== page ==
While the positive changes we’ve made may not have gone as far as many of us would like them to have, it is important to recognize that the way we talk about issues such as sex and sexual violence has, in fact, changed dramatically over the years. But it didn’t change by itself or through a revelation. It changed because people worked to change it. These were people who were sometimes frightened, but they worked up the courage to speak up even when it was scary and unpopular and often unpleasant. Under harsh criticism and sometimes even threat of excommunication, Mormon feminists and others with clear-eyed vision about these issues spoke up. And now much of their thinking has been accepted; not accepted as a revolutionary change but accepted as something that has always been. Now we say “of course.” “Of course” half of all sexual assaults cannot be prevented by the wearing of sleeves. Of course we’ve always thought that way.
After thousands prayed and wrote letters and spoke up about blacks holding the priesthood and enjoying the blessings of the temple, “of course” we extend equal rights and access to our temples regardless of skin color. After disenfranchised Mormons marched in parades and started blogs and spoke to their bishops, “of course” we believe having homosexual feelings is not a sin. “Of course” our gay family members should not be kicked out of their homes and shamed and altogether shunned.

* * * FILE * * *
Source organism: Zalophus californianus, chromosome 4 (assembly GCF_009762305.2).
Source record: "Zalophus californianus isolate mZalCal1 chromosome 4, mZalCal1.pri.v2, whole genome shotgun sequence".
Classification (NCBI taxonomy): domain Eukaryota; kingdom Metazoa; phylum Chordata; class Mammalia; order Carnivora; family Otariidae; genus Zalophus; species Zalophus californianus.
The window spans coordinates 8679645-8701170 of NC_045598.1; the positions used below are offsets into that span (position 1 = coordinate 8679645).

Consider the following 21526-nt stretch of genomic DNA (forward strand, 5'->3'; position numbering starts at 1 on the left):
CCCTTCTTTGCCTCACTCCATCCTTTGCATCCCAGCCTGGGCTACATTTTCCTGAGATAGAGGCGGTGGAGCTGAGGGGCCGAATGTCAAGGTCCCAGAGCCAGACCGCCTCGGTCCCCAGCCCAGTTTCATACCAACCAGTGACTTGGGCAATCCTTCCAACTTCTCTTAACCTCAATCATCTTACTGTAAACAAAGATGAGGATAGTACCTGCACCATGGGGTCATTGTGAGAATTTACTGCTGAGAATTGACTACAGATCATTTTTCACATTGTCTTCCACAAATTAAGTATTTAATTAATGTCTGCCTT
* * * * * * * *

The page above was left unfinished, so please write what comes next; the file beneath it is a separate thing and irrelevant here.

I have often asked myself why I keep buying books like Virtue Makes Sense! I think I buy them because I fear that our stories of change are being lost. I worry that we choose to forget about the changes that have come before. Perhaps we cling so tightly to a rigid notion of restoration that we view any story of shift or change (especially one from the bottom up) as a threat. We push the collective recognition of change down the memory hole and tell ourselves that things were always the way they are now. That we always thought the way we think now. As one who grew up without many of these stories of change, I find myself acting as a kind of curator of stories I am afraid will be forgotten. I worry about the changes people sacrificed and strived for that I still do not know about. The ones I take for granted, not knowing that it was ever any other way.
I worry that one day I will make a change that will be forgotten. I know I haven’t done anything yet. But maybe I will. Maybe I will be inspired by the women and men who came before me, drawn to speaking on behalf of the vulnerable. Maybe I will draw up the courage to take a stand that won’t be comfortable. To ask questions about the way we do things. To stop sitting quietly in the back of the Sunday School room or leaving early or staying home altogether. Maybe I will speak up and change something. I worry that my children and my children’s children will just assume that my fuss was for nothing, and that the changes that resulted are the way things have always been. And they won’t see the need to speak up themselves.
And so, I gather. I trade my $4 for a fading, hardcover book about “virtue” and add it to the dusty pile by an already-full shelf crammed in the hallway.
And, I remember.